It is good to have your own location system. It provides a sense of security and freedom for people with dementia and their relatives to know that the person will be found if they should wander at some point.
In Denmark, more than 50% of people with dementia wander during the course of their illness. Some people with dementia wander more than once. Good reason for many relatives to worry about their family member when that person has dementia.
A location or tracking system is able to provide reassurance for the person with dementia, so that he or she feels encouraged to do more things independently and continues to so for longer. This helps quality of life and self-esteem, and has a positive effect on the relatives.
Many relatives spend a lot of time and effort worrying about and caring for loved ones who have dementia. A location device in a pocket may give the person with dementia a sense of freedom and reassurance so they can maintain friendships, activities and perhaps the daily walk on their own. It gives their partner or relatives the time and opportunity to have time to themselves and their interests without having to worry that the person with dementia wandering.
There are many different kinds of location systems and many location technologies. In this article, you can:
The overview includes the advantages and disadvantages of the different kinds of location systems, making it easier to decide which location device works best in your daily life.
If you want to read about how you buy a location system and also what the law says about localising people with dementia, please read the guide on location systems for people with dementia.
There is no location system that suits everyone. Your needs and wishes may be different from other families who are also experiencing dementia.
Before you start investigating what kinds of location systems and technologies are on the market, it is a good idea to think about what is important to you in your daily life. Is there a need for the person with dementia to continue playing tennis, doing the shopping or visiting a neighbour? Is there a greater risk of the person with dementia wandering at night rather than during the day? Should your children, grandchildren or neighbour be notified if the location system sends an alarm? What are your attitudes to tracking and monitoring? Many people feel their privacy is being invaded if they are monitored 24/7 and if the information about their whereabouts is stored in the cloud or on a company’s computers. If the person with dementia is not comfortable with the system, there is a risk that he or she will stop using it.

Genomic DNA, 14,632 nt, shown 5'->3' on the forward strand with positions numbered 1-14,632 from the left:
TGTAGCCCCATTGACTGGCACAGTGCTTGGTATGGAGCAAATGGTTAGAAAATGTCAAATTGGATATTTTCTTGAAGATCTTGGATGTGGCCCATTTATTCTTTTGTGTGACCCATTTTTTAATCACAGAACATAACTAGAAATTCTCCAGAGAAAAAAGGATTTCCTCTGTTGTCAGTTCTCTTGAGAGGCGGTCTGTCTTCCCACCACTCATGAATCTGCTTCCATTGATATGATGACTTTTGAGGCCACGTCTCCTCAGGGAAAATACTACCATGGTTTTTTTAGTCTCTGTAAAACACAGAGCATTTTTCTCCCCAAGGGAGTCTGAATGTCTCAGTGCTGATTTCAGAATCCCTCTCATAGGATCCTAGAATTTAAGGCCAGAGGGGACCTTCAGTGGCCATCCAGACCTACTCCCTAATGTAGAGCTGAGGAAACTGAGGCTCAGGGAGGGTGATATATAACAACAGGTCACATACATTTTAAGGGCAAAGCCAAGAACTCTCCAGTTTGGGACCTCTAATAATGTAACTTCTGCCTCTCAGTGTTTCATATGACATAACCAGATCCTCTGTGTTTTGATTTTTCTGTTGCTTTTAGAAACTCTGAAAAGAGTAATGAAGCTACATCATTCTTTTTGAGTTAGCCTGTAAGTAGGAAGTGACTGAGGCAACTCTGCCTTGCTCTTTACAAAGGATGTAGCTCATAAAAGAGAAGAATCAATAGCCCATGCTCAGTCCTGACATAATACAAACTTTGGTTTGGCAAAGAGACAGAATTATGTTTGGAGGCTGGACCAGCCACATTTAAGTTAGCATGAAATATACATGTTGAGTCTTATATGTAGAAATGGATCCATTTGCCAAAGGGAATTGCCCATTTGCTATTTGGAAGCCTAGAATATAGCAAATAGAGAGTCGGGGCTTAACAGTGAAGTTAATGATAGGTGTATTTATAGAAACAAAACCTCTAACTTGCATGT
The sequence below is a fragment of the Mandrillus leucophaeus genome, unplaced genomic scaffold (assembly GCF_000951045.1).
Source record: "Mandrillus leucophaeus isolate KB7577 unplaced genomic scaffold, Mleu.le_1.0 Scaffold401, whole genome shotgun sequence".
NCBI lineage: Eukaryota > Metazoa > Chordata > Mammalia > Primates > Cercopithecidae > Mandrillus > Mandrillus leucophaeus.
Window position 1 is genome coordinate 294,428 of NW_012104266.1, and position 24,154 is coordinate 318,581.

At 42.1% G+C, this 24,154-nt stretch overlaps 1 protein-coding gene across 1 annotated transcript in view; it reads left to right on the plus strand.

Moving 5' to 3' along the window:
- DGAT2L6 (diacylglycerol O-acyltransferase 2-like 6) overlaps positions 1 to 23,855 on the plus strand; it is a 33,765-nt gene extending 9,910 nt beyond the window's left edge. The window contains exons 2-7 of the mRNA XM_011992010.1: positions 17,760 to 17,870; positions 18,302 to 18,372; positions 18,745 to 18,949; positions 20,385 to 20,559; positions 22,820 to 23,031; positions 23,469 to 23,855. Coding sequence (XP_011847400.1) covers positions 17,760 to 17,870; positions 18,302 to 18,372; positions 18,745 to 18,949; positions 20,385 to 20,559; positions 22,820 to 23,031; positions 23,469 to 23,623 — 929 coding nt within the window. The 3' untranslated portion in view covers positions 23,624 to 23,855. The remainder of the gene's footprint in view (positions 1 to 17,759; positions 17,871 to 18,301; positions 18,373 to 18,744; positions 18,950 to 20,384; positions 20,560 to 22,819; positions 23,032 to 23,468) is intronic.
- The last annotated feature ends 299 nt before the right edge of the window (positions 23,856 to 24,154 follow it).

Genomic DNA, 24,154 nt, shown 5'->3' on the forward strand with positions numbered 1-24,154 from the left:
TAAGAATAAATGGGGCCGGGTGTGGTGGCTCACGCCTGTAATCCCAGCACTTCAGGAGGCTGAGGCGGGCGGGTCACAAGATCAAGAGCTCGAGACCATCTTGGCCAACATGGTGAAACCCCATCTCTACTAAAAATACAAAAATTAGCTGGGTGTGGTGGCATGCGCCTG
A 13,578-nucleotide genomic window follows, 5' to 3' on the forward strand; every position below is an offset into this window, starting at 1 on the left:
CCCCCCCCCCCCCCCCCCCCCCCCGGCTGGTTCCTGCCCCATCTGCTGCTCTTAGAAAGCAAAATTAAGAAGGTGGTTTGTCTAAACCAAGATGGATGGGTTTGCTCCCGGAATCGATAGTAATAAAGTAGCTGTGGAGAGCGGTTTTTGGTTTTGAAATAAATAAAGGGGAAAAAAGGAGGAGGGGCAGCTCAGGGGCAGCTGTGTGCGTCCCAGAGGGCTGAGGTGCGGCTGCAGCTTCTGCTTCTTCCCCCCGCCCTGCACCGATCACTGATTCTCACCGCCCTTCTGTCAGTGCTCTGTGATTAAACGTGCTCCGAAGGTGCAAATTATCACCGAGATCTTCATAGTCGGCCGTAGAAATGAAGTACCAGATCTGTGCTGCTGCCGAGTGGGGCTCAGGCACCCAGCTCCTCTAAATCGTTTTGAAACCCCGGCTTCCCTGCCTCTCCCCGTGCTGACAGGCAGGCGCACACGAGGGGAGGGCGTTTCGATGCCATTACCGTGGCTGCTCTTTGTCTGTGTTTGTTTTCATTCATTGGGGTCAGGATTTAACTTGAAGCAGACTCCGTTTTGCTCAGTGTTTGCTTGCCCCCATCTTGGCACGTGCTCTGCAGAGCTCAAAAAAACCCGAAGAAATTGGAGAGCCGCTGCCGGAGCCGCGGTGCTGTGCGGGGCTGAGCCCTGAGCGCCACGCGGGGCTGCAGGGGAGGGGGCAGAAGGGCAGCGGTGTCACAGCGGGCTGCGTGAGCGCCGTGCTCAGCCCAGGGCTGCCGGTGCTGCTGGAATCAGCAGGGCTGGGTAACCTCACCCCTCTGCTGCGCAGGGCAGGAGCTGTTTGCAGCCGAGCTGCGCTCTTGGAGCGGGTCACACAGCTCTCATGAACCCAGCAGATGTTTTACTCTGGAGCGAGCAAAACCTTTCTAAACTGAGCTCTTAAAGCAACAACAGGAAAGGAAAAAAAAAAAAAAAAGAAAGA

Your habits, routines and attitudes also have an influence on the type of location system that suits you best. The best choice is the system that can be adapted to your daily life instead of vice versa.
Once you have found some location systems that look interesting, you can look into what each system is capable of. For example, you can look into the following:
Choose the location system that is the easiest fit for your daily life. If the system involves changing many of your habits and routines, it is not the right choice. For example, choosing a GPS transmitter designed for shoes is no good if the person with dementia has the habit of taking their shoes off. Similarly, it is no good hoping to be able to trace a person via a mobile phone, if they never take their phone with them. The location device’s battery also makes demands on you. Will you remember to charge the device once a day, or should you choose a model that remains charged for longer? Remember that charging the location device can be tiresome if it is sewn into a garment or the sole of a shoe. In this case, you could choose a location system that can be charged wirelessly.
Read about the only location system designed specifically to safeguard people with dementia.
There are many different kinds of location systems with many different names. Locations systems are, among other things, called:
Trackers, transmitters, locator systems, tracking devices, location devices, tracking tags and GPS units.
The technology in the different location systems is not necessarily the same, and this may have a big influence on what the system is capable of, its design and how it is used.
Regardless of the technology used by the different kinds of location systems, what they have in common is they can save lives.
Below you can read about the most commonly used systems.
A dementia watch is most often a wristwatch with a built-in GPS transmitter. There are also larger, more complicated versions that are used in the home. You can talk to some of the watches and they can reply with information about the time, day of the week and date.
The person with dementia will be monitored around the clock – perhaps against his or her will.
GPS units in shoe soles, jackets and key rings
Small GPS transmitters (GPS tags) can be concealed in shoe soles, jackets and key rings. Concealed transmitters are particularly good for people with dementia who may be a little uncomfortable with the transmitter or who often empty the contents of jackets and bags.
Virtually all smartphones have built-in GPS transmitters. Before you can use your telephone as a location device, you need to install a program or an app so that your relatives can access the GPS information in the telephone of the person with dementia.
Otiom is a brand new type of location system which uses a combination of technologies.
The system makes it possible to maintain a high level of privacy, because Otiom does not save more than the last five places someone has been. No one can see where the person has otherwise been. If the alarm goes off, the helpers you have selected will also receive directions so they can quickly reach the person who has wandered.
Otiom prevents persons with dementia from getting lost